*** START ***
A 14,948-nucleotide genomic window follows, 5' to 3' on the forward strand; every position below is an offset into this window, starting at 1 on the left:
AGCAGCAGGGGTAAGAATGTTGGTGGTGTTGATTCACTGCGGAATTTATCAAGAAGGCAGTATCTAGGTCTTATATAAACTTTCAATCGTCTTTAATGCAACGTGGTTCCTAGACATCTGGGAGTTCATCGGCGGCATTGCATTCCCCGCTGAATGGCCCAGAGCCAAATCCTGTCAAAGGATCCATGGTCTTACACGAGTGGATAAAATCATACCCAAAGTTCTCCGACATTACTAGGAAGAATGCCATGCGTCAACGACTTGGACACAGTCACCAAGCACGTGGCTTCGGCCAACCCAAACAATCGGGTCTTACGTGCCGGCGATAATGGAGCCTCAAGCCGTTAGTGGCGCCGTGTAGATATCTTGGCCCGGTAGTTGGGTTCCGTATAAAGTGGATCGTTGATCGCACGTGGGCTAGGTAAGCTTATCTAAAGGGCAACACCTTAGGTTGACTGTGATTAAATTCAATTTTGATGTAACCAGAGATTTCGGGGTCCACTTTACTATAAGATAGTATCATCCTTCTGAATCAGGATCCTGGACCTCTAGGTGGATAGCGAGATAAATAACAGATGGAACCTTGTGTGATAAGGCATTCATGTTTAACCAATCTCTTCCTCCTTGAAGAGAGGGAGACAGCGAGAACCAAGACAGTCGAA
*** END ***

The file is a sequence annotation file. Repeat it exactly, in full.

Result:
A 14,948-nucleotide genomic window follows, 5' to 3' on the forward strand; every position below is an offset into this window, starting at 1 on the left:
AGCAGCAGGGGTAAGAATGTTGGTGGTGTTGATTCACTGCGGAATTTATCAAGAAGGCAGTATCTAGGTCTTATATAAACTTTCAATCGTCTTTAATGCAACGTGGTTCCTAGACATCTGGGAGTTCATCGGCGGCATTGCATTCCCCGCTGAATGGCCCAGAGCCAAATCCTGTCAAAGGATCCATGGTCTTACACGAGTGGATAAAATCATACCCAAAGTTCTCCGACATTACTAGGAAGAATGCCATGCGTCAACGACTTGGACACAGTCACCAAGCACGTGGCTTCGGCCAACCCAAACAATCGGGTCTTACGTGCCGGCGATAATGGAGCCTCAAGCCGTTAGTGGCGCCGTGTAGATATCTTGGCCCGGTAGTTGGGTTCCGTATAAAGTGGATCGTTGATCGCACGTGGGCTAGGTAAGCTTATCTAAAGGGCAACACCTTAGGTTGACTGTGATTAAATTCAATTTTGATGTAACCAGAGATTTCGGGGTCCACTTTACTATAAGATAGTATCATCCTTCTGAATCAGGATCCTGGACCTCTAGGTGGATAGCGAGATAAATAACAGATGGAACCTTGTGTGATAAGGCATTCATGTTTAACCAATCTCTTCCTCCTTGAAGAGAGGGAGACAGCGAGAACCAAGACAGTCGAA